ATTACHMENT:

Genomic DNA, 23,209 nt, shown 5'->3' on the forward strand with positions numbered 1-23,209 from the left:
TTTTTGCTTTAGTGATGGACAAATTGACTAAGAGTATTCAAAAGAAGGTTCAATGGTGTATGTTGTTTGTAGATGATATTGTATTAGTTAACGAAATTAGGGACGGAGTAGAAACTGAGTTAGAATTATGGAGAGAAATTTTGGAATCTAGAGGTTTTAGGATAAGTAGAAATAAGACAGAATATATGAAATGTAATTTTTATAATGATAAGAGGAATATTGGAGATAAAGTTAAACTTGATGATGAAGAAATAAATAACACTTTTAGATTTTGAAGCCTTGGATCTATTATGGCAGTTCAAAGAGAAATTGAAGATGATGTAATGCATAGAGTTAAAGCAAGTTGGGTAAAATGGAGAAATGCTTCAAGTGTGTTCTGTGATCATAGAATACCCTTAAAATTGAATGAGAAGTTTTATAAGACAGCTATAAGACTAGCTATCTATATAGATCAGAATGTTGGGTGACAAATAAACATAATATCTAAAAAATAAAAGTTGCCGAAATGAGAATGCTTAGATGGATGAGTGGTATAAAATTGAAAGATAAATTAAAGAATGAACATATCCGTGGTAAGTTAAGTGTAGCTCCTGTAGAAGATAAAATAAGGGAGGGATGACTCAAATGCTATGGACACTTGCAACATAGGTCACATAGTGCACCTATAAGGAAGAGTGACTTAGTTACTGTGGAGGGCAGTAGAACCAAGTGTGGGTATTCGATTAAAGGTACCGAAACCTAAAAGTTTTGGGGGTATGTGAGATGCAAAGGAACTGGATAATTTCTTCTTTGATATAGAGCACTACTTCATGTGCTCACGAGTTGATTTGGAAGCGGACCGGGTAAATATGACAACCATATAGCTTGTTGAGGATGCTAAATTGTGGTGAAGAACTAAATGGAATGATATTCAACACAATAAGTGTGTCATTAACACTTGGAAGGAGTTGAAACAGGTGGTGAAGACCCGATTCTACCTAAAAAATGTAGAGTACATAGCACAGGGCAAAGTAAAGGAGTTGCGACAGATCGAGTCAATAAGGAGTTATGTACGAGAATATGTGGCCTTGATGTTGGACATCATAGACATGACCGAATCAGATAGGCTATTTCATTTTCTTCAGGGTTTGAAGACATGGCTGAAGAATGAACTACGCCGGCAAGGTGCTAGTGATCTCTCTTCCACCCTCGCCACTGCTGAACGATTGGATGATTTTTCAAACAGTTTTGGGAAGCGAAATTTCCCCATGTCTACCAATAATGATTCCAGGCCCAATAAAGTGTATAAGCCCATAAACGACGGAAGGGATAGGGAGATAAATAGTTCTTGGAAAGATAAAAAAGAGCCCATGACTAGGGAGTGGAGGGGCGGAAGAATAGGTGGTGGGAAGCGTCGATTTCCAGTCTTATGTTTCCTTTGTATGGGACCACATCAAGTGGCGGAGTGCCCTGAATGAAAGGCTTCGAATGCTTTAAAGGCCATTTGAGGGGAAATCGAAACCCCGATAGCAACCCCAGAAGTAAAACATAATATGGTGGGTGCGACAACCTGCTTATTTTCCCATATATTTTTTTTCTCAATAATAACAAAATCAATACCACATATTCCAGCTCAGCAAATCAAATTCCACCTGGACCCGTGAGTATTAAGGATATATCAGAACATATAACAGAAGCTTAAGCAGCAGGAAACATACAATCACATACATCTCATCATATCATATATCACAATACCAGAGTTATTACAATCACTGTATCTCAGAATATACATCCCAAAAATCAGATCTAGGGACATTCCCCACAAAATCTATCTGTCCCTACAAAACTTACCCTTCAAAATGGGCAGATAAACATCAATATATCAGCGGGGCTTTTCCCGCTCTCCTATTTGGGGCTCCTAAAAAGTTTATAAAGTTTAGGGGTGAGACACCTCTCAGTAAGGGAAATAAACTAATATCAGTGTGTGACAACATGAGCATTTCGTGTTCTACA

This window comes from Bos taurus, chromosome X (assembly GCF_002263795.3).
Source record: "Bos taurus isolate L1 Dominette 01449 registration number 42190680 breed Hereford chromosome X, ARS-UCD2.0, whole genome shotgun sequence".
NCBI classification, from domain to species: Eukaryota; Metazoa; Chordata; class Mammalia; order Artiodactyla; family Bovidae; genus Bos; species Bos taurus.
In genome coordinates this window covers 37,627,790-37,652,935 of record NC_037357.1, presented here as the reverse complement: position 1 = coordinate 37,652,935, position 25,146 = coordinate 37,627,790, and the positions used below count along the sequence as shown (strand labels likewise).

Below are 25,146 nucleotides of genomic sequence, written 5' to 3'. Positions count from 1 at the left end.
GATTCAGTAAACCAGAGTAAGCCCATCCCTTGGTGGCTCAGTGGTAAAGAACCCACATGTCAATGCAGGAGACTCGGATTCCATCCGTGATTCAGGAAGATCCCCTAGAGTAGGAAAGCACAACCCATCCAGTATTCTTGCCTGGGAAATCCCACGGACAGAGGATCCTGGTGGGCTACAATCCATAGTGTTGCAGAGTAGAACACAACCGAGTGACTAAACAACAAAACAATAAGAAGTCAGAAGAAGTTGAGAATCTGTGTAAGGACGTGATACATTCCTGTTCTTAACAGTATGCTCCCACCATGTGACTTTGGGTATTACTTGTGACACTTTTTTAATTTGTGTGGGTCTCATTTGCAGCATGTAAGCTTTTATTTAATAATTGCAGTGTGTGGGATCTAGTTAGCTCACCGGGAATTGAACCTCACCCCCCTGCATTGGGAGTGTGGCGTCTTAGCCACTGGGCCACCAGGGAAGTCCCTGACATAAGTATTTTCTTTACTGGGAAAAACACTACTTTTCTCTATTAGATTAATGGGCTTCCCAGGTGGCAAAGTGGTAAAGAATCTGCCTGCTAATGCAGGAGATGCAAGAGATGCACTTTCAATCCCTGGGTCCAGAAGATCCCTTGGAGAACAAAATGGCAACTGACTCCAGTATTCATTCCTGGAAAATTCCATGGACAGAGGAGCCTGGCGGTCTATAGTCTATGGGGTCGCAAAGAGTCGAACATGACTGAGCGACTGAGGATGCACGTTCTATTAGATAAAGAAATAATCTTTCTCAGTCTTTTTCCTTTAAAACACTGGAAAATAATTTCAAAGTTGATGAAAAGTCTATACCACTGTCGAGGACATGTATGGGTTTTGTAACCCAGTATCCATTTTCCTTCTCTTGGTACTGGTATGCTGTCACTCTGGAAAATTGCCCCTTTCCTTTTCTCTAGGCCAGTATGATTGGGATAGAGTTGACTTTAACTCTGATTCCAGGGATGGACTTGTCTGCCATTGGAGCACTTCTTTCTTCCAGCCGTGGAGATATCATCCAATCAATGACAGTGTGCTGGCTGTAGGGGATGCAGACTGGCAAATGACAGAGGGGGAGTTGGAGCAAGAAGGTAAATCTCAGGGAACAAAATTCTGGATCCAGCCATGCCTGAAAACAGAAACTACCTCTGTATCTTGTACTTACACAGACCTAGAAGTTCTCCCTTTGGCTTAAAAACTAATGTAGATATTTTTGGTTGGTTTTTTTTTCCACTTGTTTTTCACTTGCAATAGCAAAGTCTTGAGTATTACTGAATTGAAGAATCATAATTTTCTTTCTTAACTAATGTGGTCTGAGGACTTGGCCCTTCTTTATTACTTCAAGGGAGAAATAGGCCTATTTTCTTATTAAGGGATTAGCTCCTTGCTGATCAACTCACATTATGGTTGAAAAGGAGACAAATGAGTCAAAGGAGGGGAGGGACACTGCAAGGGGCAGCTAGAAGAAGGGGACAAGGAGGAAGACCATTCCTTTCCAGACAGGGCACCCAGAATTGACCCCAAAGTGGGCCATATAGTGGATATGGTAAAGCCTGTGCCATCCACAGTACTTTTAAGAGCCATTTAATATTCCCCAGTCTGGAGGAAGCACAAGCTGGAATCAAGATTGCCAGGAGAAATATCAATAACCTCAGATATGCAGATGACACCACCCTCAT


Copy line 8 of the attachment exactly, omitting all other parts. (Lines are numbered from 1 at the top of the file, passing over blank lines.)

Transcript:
GATTCAGTAAACCAGAGTAAGCCCATCCCTTGGTGGCTCAGTGGTAAAGAACCCACATGTCAATGCAGGAGACTCGGATTCCATCCGTGATTCAGGAAGATCCCCTAGAGTAGGAAAGCACAACCCATCCAGTATTCTTGCCTGGGAAATCCCACGGACAGAGGATCCTGGTGGGCTACAATCCATAGTGTTGCAGAGTAGAACACAACCGAGTGACTAAACAACAAAACAATAAGAAGTCAGAAGAAGTTGAGAATCTGTGTAAGGACGTGATACATTCCTGTTCTTAACAGTATGCTCCCACCATGTGACTTTGGGTATTACTTGTGACACTTTTTTAATTTGTGTGGGTCTCATTTGCAGCATGTAAGCTTTTATTTAATAATTGCAGTGTGTGGGATCTAGTTAGCTCACCGGGAATTGAACCTCACCCCCCTGCATTGGGAGTGTGGCGTCTTAGCCACTGGGCCACCAGGGAAGTCCCTGACATAAGTATTTTCTTTACTGGGAAAAACACTACTTTTCTCTATTAGATTAATGGGCTTCCCAGGTGGCAAAGTGGTAAAGAATCTGCCTGCTAATGCAGGAGATGCAAGAGATGCACTTTCAATCCCTGGGTCCAGAAGATCCCTTGGAGAACAAAATGGCAACTGACTCCAGTATTCATTCCTGGAAAATTCCATGGACAGAGGAGCCTGGCGGTCTATAGTCTATGGGGTCGCAAAGAGTCGAACATGACTGAGCGACTGAGGATGCACGTTCTATTAGATAAAGAAATAATCTTTCTCAGTCTTTTTCCTTTAAAACACTGGAAAATAATTTCAAAGTTGATGAAAAGTCTATACCACTGTCGAGGACATGTATGGGTTTTGTAACCCAGTATCCATTTTCCTTCTCTTGGTACTGGTATGCTGTCACTCTGGAAAATTGCCCCTTTCCTTTTCTCTAGGCCAGTATGATTGGGATAGAGTTGACTTTAACTCTGATTCCAGGGATGGACTTGTCTGCCATTGGAGCACTTCTTTCTTCCAGCCGTGGAGATATCATCCAATCAATGACAGTGTGCTGGCTGTAGGGGATGCAGACTGGCAAATGACAGAGGGGGAGTTGGAGCAAGAAGGTAAATCTCAGGGAACAAAATTCTGGATCCAGCCATGCCTGAAAACAGAAACTACCTCTGTATCTTGTACTTACACAGACCTAGAAGTTCTCCCTTTGGCTTAAAAACTAATGTAGATATTTTTGGTTGGTTTTTTTTTCCACTTGTTTTTCACTTGCAATAGCAAAGTCTTGAGTATTACTGAATTGAAGAATCATAATTTTCTTTCTTAACTAATGTGGTCTGAGGACTTGGCCCTTCTTTATTACTTCAAGGGAGAAATAGGCCTATTTTCTTATTAAGGGATTAGCTCCTTGCTGATCAACTCACATTATGGTTGAAAAGGAGACAAATGAGTCAAAGGAGGGGAGGGACACTGCAAGGGGCAGCTAGAAGAAGGGGACAAGGAGGAAGACCATTCCTTTCCAGACAGGGCACCCAGAATTGACCCCAAAGTGGGCCATATAGTGGATATGGTAAAGCCTGTGCCATCCACAGTACTTTTAAGAGCCATTTAATATTCCCCAGTCTGGAGGAAGCACAAGCTGGAATCAAGATTGCCAGGAGAAATATCAATAACCTCAGATATGCAGATGACACCACCCTCAT